Emily Young of the state Division of Emergency Management said people need to question FEMA if they don't understand or disagree with the answers they're given about aid.

"Sometimes no doesn't always mean no," Young said.

Storm victims must apply for recovery aid by June 20, she said. The application process starts with a call to 1-800-621-3362 or a visit to a FEMA field office.

Homeowners can get loans of up to $240,000, renters can get up to $40,000 and business owners are eligible for up to $2 million under the federal program.

"Don't be afraid. We're here to help you. It's a step in the process. You have to complete that step in the process," she said.

Insurance claims process slow

For those with homeowners insurance, the process isn't much easier.

"Things have moved very, very slowly," said Ben Falk, whose east Raleigh home was hit by a tree during the storm. "Getting a roof replaced costs a lot more money than they gave me. Also, some of the interior work where there's water damage on the Sheetrock, they just want to paint over it instead of cutting it out and replacing it, which, of course, allows for mold growth and other things."

Tim Williams, who owns a roofing company, said storm recovery has been slower than anticipated for contractors as well.

"If the insurance company were acting on time, there would be a whole lot more construction going on. I got guys sitting at home. I got plenty of people wanting to work," Williams said, noting that he's provided estimates to repair damage at 30 homes.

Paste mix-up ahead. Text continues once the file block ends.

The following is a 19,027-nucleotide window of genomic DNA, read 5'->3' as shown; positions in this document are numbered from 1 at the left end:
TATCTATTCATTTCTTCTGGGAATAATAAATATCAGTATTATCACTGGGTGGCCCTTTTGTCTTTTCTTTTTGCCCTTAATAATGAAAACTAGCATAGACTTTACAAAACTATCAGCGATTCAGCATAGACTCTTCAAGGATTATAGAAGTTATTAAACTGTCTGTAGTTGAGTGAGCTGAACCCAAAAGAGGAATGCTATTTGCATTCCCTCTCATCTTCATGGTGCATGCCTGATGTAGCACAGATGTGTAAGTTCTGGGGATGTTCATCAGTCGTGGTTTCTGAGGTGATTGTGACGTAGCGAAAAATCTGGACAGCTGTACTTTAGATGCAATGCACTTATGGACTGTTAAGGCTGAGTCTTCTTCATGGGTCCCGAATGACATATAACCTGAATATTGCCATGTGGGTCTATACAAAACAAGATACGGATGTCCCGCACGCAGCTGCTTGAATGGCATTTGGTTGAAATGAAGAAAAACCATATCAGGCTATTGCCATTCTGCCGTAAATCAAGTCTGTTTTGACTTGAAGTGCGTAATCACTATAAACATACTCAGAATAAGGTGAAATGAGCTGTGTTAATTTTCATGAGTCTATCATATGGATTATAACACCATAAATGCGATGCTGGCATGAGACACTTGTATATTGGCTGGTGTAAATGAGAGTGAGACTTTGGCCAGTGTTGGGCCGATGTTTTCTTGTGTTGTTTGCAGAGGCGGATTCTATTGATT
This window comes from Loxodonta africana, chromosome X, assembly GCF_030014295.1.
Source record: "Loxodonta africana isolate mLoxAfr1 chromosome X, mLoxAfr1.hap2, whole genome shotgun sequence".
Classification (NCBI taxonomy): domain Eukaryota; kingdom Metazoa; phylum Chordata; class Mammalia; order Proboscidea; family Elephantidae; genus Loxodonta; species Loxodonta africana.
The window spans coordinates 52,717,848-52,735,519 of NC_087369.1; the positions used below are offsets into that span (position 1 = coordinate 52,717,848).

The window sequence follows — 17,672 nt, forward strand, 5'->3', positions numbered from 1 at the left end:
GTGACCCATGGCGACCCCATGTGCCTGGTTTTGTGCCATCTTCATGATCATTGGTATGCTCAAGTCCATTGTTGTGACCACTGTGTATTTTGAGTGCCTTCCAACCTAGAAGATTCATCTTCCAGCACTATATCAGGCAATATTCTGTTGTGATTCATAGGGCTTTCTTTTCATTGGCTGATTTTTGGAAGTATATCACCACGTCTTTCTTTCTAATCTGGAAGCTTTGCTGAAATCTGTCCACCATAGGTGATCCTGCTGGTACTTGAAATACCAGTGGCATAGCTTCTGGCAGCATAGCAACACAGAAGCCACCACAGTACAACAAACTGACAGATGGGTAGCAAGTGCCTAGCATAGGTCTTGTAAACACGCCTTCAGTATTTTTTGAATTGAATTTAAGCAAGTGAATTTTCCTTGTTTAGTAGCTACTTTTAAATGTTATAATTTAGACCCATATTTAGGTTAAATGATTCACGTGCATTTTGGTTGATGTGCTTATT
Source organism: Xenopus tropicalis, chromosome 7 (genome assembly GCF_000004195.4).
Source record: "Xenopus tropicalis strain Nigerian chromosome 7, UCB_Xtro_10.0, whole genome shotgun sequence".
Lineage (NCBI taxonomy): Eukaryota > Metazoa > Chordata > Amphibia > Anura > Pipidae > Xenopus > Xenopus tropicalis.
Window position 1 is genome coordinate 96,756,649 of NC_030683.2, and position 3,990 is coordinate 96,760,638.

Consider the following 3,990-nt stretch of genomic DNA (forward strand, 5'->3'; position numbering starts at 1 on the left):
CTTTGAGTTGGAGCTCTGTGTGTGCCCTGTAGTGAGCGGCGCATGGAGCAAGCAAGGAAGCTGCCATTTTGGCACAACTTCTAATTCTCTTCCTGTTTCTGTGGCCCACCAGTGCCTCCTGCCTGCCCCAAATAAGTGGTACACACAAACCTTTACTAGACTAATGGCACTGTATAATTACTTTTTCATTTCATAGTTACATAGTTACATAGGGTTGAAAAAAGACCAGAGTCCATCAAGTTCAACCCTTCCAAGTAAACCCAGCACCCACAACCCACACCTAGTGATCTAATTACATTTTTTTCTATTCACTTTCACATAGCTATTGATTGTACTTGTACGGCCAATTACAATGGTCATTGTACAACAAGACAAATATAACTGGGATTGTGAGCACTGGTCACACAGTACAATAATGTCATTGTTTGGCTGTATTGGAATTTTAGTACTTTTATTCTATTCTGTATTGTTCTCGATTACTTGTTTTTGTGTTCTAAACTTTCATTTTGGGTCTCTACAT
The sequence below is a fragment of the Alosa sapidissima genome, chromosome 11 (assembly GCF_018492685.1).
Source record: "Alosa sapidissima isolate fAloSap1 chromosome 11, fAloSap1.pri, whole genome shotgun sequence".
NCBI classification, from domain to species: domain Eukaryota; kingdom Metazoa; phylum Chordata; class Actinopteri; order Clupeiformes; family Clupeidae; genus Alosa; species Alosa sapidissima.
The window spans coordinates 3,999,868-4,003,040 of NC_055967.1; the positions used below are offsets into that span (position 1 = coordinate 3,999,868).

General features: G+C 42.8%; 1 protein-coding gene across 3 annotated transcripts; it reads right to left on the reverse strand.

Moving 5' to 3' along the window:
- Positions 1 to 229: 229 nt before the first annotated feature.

A representative for State Farm Insurance said the company's goal is to get at least a partial payment for a majority of its claims out to policyholders within four to six weeks of the storm.

Danny Bonds said he got a $35,000 check from his insurance company, but contractors have said he has more than $100,000 in damage to his home.

"I'm just sitting there because I can't do anything with it," Bonds said of the claim check. "Give me what I need so I can get back in my house. I don't want to stay in an apartment. I want to live in my home."

Matt Leary said Bank of America held up his repairs, demanding various reports and estimates before releasing his claim check.

"It's a huge hurdle," Falk said of the bureaucracy. "The faster I can get approved, the faster I can get going. The contractors aren't going to start if they're not going to get the money."

Benefit concert scheduled

Raleigh has scheduled a June 3 concert at the downtown amphitheater to raise money for tornado relief.

Eleven bands will perform during the Rise Up Raleigh event. Donations of $20 to $100 will be collected at the gate, and all proceeds will go to the recovery efforts of the Salvation Army of Wake County, Helping Hands Mission, the Inter-Faith Food Shuttle and Centro Internacional de Raleigh.

"The tornado hit a fairly small area of town, but the people were really hit badly, including a lot of low-income people," Mayor Charles Meeker said. "These folks need help with the basics – food, clothing and things like that – and that's what this (concert) is meant to do."